Craig Wisner

East Fork Solo, 7/16-7/17

I’m fortunate to have the type of relationship in which my wife can say “I think you should get out of here for the night” and nobody means ill and nobody is offended.  I have my days in which I need a break, as does she, often wanting to simply have a night at home on the couch with the kids watching movies- something I’m notoriously bad at, usually getting restless within the first half hour.

So when those words are spoken, I have no trouble finding a place to go.

My bag was packed within minutes, I raided my leftover backpacking food stash, and was out the door with dog in under thirty minutes.  I headed for my old stand-by, the East Fork of the San Gabriel River.

It’s a love-hate relationship, though primarily love.   Long ago, while he was alive, my father taught me to fish on this river, though I didn’t know its name then.  The river has been there for me as a refuge for decades, a quick place to go to escape, swim, fish, be alone, or hoot and holler with friends.  My children both had their first backpacking trips with me here.  However, with proximity to a city as vast and chaotic as Los Angeles comes issues.  I suppose sadness would be a more appropriate word than hate; sadness at seeing how such an amazing, hospitable place can be so thoroughly overrun and disrespected.  Massive crowds, trash, shantytown-like encampments of literally scores of people along its banks during the summer, complete with teenagers shampooing their hair in the river and dirty diapers and beer cans left behind.  Yes, I paint a pretty ugly picture.

Yet all one has to do is be willing to turn a blind eye and walk a little further than everyone else…and the river’s beauty is there for the taking.  Lazy beaches in the shade, plentiful water, and mild temperatures- backpacking at its easiest.  I’ve had some of my best nights in the woods here, alone or gathered with friends and food and drink, all under the exact same stars that shine down on the Sierra, though much closer to home.

Plentiful and mild in every season, I cannot help but imagine how good the life must have been that was created by the people that originally walked these canyons.  I can feel them, see them when I hike.  Stumbling upon large plateaus shaded by oaks above the river, I can see the women grinding acorns and men going about their chores, children leaving bare footprints in the mud along the banks.  Bighorn sheep, deer, trout, bear, all manner of smaller game, this would have been a good place to be.

I didn’t know how far I’d walk on this trip, reaching the trail at around 1PM and having to be home by around noon the next day.  So the plan was to simply walk until it felt right.  That’s part of the beauty of local areas like this.  The logistics are so easy, access so immediate, that there is little sense of urgency in planning- or sticking to- an itinerary for a trip like this.  When you know you can be back in a few days, expectations are put at ease, and you’re left to simply follow your feelings.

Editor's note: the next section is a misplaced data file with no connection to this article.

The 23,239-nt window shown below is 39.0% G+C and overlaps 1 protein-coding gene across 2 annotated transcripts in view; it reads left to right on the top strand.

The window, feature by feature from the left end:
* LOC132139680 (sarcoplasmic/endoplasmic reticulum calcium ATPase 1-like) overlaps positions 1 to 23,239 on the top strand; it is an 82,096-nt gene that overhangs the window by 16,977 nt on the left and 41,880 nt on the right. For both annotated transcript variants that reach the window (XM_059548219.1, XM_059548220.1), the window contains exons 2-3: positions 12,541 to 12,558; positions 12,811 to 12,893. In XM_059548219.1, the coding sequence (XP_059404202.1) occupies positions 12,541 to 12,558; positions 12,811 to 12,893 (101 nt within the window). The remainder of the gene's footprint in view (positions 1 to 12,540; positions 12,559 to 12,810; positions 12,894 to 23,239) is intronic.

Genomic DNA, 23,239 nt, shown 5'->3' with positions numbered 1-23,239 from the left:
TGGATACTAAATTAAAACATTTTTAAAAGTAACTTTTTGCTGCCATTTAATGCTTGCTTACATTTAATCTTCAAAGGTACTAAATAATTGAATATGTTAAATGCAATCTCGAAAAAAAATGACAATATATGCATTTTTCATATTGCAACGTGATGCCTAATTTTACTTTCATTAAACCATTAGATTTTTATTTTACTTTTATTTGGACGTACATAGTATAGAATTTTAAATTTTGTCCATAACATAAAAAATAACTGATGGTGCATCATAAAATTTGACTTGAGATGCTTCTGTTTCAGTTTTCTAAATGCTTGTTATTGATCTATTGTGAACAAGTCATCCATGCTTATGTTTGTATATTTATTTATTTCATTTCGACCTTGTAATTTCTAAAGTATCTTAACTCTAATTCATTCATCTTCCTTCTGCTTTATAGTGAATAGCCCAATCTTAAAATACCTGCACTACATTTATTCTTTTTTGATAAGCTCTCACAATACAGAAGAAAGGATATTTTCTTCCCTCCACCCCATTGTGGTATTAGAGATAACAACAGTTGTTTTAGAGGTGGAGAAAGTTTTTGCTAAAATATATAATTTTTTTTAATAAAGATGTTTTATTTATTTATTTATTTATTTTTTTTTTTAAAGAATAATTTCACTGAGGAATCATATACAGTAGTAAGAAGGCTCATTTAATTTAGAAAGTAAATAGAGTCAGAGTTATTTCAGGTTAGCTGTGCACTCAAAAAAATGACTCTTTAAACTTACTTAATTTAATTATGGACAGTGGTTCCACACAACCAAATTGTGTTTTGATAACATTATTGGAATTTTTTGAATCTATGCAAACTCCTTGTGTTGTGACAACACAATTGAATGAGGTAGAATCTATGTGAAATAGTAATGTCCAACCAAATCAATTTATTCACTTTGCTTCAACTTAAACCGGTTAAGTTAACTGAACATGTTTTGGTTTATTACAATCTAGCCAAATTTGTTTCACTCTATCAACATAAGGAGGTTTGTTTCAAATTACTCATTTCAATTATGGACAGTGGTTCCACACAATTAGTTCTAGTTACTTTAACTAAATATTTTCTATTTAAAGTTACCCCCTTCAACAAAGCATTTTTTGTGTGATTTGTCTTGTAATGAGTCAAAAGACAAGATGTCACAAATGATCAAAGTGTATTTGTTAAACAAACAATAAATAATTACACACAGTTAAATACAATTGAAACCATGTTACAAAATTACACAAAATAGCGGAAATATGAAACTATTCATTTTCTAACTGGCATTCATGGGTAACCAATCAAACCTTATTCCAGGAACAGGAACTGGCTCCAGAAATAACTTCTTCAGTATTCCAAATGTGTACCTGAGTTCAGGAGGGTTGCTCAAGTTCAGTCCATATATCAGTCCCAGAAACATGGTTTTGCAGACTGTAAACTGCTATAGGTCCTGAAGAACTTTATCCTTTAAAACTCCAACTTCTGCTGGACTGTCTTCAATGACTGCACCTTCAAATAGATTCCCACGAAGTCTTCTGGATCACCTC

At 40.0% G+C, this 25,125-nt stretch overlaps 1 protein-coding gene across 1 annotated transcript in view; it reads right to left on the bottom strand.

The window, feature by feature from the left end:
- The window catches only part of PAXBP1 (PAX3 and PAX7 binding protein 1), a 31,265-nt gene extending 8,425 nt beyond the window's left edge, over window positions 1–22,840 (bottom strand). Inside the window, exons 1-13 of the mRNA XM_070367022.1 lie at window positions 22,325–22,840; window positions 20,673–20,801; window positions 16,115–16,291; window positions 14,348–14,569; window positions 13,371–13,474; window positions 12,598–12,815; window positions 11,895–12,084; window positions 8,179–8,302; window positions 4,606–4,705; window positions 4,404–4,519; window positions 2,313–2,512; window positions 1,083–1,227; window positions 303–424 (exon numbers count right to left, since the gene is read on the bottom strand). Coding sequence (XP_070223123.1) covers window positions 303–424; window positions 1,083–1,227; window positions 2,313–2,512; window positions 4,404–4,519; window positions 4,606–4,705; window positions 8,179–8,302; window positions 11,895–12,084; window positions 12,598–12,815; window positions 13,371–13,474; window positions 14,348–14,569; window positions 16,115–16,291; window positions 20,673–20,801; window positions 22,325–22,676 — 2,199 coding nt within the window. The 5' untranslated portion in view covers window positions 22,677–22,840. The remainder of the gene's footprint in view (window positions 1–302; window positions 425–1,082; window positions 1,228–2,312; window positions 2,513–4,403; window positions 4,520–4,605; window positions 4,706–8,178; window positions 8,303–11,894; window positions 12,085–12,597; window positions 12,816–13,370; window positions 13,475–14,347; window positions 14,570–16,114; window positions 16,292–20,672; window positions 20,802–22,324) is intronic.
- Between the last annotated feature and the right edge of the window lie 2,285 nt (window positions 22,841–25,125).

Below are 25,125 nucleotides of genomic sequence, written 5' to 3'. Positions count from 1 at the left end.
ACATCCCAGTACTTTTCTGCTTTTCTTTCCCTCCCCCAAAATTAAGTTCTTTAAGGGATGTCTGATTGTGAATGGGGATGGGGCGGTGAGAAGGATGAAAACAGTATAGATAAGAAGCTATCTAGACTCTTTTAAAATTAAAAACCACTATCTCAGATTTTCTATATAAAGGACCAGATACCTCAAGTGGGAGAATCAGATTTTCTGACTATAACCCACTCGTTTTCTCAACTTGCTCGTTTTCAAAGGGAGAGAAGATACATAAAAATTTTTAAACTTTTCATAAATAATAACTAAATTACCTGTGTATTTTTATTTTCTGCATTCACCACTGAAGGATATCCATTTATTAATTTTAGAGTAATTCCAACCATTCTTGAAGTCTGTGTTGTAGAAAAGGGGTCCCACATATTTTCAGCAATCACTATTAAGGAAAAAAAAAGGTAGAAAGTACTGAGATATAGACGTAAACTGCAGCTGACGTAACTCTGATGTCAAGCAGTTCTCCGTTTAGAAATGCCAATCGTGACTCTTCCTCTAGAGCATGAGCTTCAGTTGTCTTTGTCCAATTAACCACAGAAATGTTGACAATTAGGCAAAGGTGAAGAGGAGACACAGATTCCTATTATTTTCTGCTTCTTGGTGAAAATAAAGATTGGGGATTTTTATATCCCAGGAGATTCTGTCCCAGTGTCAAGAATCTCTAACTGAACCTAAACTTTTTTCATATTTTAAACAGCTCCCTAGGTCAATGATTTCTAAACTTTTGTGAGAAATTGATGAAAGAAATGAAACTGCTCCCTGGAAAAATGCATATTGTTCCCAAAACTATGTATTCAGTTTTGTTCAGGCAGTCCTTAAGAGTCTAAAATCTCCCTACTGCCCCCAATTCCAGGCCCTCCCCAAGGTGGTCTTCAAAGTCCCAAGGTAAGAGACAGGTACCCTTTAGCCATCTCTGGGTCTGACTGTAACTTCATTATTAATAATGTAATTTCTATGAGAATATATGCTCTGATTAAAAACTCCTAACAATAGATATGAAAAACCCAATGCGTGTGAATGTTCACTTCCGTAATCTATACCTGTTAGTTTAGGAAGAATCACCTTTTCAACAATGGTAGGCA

At about 5 to 6 miles in the narrows are reached, and most all human traffic ends.  Walls get steeper, the river deepens, and the trail disappears.  Passing the Iron Fork junction, I decided I’d continue at least to the junction with the Fish Fork.  It had been a while since I’d been up this far and my route finding skills were seriously lacking.  My pace slowed, crossing the river, crossing back, climbing hills, trying to find the path of least resistance, seeming only to find the hard way.  So it goes.  Bushwhacking through fallen trees, yucca, stinging nettle, and poison oak becomes the routine in the more lush seasons.  My dog quickly learned, the hard way, of course, how to identify yucca alifolia (Spanish Bayonet) on this trip, pausing pathetically for a lift any time it got thick.  We had a close call with an angry rattler, but came out unscathed.  I don’t believe I’ve ever picked up a dog by the scruff that fast. In addition to smashing my foot in a river crossing, I later fell into a nice thicket of nettle, leaving my leg burning for the remainder of the night.  Dog was an absolute trooper, at only 8 months old she kept up amazingly well, only requiring help at deeper crossings.  At 12 pounds, she’s easily swept away in the current (which is how I learned she could swim a few months ago), but her small size makes her great at climbing and negotiating thick vegetation.

Feeling a bit battered and watching dog’s motivation falter, I decided to hang it up for the day at the Fish Fork junction, somewhere around 10-12 miles in.  I had hoped to do a bit more mileage, but as rugged and choked as this canyon becomes, we’d had enough for the day.  An old camp exists here, outfitted with a well-crafted fire ring and  stone benches and tables improvised from the surrounding rock slabs.  Night falling, a small fire lit, I cooked tea and dinner and fed the pup, became lost in the fire and my thoughts until well past 10PM with her sleeping in my windshirt beside me.  I slept out, forest illuminated by the full moon, and I could not help but lay awake and stare at the canopy.  A strange thing it is, to be laying in a dark forest completely alone at night; I guess I can see why most think us crazy for it.  I was crawled upon by a fair share of long legged spiders and other insects, feeling like some sort of Saint Francis with his creatures.   In fairness, it did take me a few years of going solo before all the irrational fears, illusions, and demons in the dark went away.